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How to Parent While Grieving

“Mom, please don’t.” That statement allowed me to suppress my emotions just long enough to watch my feisty middle daughter saunter into school. Moments later, the heat wave of grief exploded within me, coming out in a rather volatile and not-so-pretty way. I blubber screamed at the top of my lungs from the carpool lane all the way to the stop sign half a mile down the road.

This teen just lost her grandmother. On her birthday, no less. Yet, she didn’t seem to be phased by it. Meanwhile, I was a mess, trying to make sense of how we just had Easter together, laughing over ham and hard-boiled eggs that were festively colored pink, yellow, and blue. Everyone was happy. Everything was good. Then a few days later, things drastically changed. My mom was here. Then she wasn’t.

So, there I was, sitting in the carpool line talking about what had just happened, reeling from the last 48 hours, and these weird and somewhat unrecognizable emotions came over me. The floodgate of tears just so happened to be released, making my teen uncomfortable, causing her to roll her eyes, pleading with me to “stop.” Stop what exactly?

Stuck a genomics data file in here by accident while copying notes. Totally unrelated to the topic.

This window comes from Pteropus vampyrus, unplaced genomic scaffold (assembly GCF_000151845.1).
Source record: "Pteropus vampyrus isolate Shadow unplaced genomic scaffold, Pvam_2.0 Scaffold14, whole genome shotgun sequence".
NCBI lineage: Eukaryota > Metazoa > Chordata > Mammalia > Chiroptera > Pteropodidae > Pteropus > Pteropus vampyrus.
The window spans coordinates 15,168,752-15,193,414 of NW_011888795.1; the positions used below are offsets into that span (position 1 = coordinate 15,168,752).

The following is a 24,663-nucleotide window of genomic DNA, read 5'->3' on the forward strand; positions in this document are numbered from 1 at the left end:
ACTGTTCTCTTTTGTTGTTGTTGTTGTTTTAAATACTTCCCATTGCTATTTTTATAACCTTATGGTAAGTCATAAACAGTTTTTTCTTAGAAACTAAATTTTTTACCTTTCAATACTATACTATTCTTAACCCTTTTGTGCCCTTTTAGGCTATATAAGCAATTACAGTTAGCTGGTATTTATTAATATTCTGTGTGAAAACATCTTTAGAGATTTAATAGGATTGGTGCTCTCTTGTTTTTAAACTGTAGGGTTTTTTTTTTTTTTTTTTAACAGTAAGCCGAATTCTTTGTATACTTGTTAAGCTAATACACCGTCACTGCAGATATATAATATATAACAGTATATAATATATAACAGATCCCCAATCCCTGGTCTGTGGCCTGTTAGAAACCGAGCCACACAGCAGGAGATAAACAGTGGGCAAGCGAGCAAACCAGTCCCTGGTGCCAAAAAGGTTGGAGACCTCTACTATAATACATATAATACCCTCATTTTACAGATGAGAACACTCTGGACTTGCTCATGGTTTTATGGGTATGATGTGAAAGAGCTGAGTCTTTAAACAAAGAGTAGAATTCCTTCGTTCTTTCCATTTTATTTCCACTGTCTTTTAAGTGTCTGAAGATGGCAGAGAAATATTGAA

Parenting amid a profound loss has got to be one of the hardest things we will go through as parents. Trying to remain strong while still tending to the normal grind and everyday events will push anyone to limits they didn’t even realize they had. The truth is, the checklist still has to get done. The family still has to eat. Children still need clean clothes. They have to be taken to sporting events and school activities. All the responsibilities are still there; everybody needs something. And more importantly, they need a source of constant in a time that feels anything but stable.

It’s been nearly four months since I said goodbye to my momma. While grief comes in waves, and there has been a tendency to want to put it aside or suppress it, there are days that have caused me to crumble under the weight of the reality of such a loss. The fake smile that suddenly turns into tears. The activities that get shortened or not attended to altogether. The clothes, dishes, and everyday mundane tasks that get overlooked and eventually begin to bring on more and more stress. Grief can be messy.

What I am learning is that the journey through grief is hard enough—trying to grieve while parenting can feel downright impossible. But, if you are grieving and trying to tend to your family, take heart, my friend. Here are some ways to help you cope and maybe even bring a little hope and healing in the process.

family walking away after funeral in cemetery grieving

Photo credit: ©GettyImages/Rawpixel

First, recognize that children grieve differently.

I lost my grandfather when I was 17. The reality of that loss still seeps into my heart to this day. The look on my frantic mom’s face as she gathered a bag to take to the hospital still replays in my mind. But nothing compares to the way it made me feel. How numb I felt for years. How it didn’t really hit me as I was more concerned about current situations in my life and being surrounded by my friends than by my family.